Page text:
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The Urartu Civilisation

Victory for Independence

Artashisian Dynasty on the Armenian Throne

Armenia caught between Rome and the Arsacids

The Acceptance of Christianity

Defending Christianity

Armenia Under the Bagratouni Dynasty

Cilicia - the New Armenia

Armenia Under Turanian Rule

The Renaissance or the Resurrection of Armenia

The Eastern Question

Russia in the Caucasus

The Armenian Question

Battle on Two Fronts

Tsarist Russia Against the Armenians

The Revolution of the Young Turks and the Armenian People on the Eve of World War I

The First World War

The Resurrection of Armenia

Armenia on the Road to Independence, 1918

- Armenia on the Road to Independence, 1918

Eastern Armenia

Western Armenia

"The Fateful Years" (1914-1917)

"Hopes and Emotions" (March-October, 1917)

The Bolshevik Revolution and Armenia

Transcaucasia Adrift (November, 1917

Dilemmas (March-April, 1918)

War and Independence (April-May, 1918)

The Republics of Georgia, Azerbaijan, and Armenia

The Suppliants (June-October, 1918)

In conclusion

Soviet Armenia

The Second Independent Republic of Armenia


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The First Large Emigration of the Armenians

The fall of the city of Ani and the conquest of Armenia by the Seljuk Turks during the 11th century and later the Mongol invasion in the 13th century, caused the first large emigration of the Armenians. Of course, emigrations had occurred earlier, but on a lesser scale. The Byzantine Empire had created Armenian settlements at its borders to set this warrior people against its enemies (in Tracia and Macedonia against the Slavic people, and in Asia Minor against the Arabs).

The other period of significant emigration occurred at the beginning of the 11th century when Prince Artzrouni and some of his subjects, weary if the attacks of the Seljuk Turks, handed over his province of Vaspourakan (the region around Van) to Byzantine in exchange for being able to settle down in Sivas.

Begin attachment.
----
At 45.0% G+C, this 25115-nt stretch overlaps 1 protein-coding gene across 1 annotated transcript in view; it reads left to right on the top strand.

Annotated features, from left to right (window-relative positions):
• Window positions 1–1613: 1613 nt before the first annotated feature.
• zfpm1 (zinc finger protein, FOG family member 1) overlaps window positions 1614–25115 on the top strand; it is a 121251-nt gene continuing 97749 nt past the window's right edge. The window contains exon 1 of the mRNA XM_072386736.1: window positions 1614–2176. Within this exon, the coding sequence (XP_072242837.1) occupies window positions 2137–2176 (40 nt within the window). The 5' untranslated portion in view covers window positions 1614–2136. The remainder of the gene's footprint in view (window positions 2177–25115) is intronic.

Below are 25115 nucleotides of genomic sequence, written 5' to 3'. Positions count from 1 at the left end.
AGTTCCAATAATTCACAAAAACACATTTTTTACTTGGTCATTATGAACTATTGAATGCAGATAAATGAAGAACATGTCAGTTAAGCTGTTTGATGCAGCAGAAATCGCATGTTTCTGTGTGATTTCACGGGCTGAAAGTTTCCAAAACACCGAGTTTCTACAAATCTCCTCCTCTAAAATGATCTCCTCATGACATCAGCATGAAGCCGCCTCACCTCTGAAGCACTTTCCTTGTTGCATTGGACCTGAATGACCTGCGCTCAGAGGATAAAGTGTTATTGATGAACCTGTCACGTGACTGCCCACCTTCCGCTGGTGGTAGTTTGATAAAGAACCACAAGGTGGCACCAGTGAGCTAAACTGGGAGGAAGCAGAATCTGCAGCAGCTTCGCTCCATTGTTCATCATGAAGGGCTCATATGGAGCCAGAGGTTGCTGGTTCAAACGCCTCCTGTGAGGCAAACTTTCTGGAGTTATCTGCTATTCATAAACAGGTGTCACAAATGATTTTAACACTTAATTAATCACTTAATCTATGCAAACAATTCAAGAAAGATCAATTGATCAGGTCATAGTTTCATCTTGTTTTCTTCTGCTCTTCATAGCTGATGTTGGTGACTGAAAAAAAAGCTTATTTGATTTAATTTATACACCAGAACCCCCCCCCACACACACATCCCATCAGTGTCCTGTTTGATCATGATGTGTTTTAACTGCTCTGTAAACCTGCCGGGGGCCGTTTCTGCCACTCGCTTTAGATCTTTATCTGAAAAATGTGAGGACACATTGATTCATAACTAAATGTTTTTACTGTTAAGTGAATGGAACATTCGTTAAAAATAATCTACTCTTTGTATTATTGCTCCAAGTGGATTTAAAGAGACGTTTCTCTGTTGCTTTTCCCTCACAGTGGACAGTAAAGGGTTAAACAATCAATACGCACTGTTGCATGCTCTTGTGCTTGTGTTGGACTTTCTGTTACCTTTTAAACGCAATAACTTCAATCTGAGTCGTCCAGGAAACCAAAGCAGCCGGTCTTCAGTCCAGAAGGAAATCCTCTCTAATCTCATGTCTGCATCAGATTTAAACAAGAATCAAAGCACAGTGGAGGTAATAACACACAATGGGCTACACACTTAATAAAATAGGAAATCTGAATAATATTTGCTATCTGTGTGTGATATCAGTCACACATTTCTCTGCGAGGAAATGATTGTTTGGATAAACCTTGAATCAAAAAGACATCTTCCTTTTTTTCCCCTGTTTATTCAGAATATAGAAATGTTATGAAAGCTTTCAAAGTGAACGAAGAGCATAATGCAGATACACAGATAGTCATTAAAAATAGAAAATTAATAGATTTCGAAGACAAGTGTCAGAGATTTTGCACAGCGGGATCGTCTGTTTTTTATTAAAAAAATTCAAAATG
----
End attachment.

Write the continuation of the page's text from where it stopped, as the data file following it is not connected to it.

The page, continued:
However, it was after the decisive Turanian conquest of Armenia and during the ravages of the Mongols (12th and 13th centuries) that a larger scale Armenian emigration took place.

In the previous chapter we looked at the Armenian princes, who decided to resist the enemy, fought their way to freedom and climbed the mountains in Cilicia and there established a new state by the name of New Armenia, which would remain independent for three centuries.

Another part of the Armenians, numbering around 200,000, emigrated towards the Crimean Peninsula and Moldavia. During the 13th and the 14th centuries, when the Tartars occupied the Crimean Peninsula, some of these Armenians, around 50,000, settled down in Poland, especially in the province of Lemberg (in Lwow and Leopold). The Polish kings received them with open arms since they recognised the abilities of the Armenians. During the 14th century, the Polish king Casimir III, let the Armenians establish their own national council, consisting of twelve judges in each city they were represented in.

Over time the Polish Armenians assimilated the native people through marriage and became Polish. The services which the Armenians rendered in the economic, trade and military spheres for their new country during this period are widely recognised.

The Armenians who had emigrated to Moldavia in the 12th and the 13th centuries remained there until the 17th century, but when the Ottoman Turks, in 1675, invaded Moldavia, the majority of them moved to Transylvania or Hungary.

In Transylvania the Armenians established cities such as Elisabethpol and Armenierstadt. Kaiser Charles VI, in the 18th century, gave them important rights, proclaiming these two cities and others free.

Finally there was the Crimean Peninsula which for a while was called the "Armenian Maritima" and remained as an important Armenian centre until the 18th century.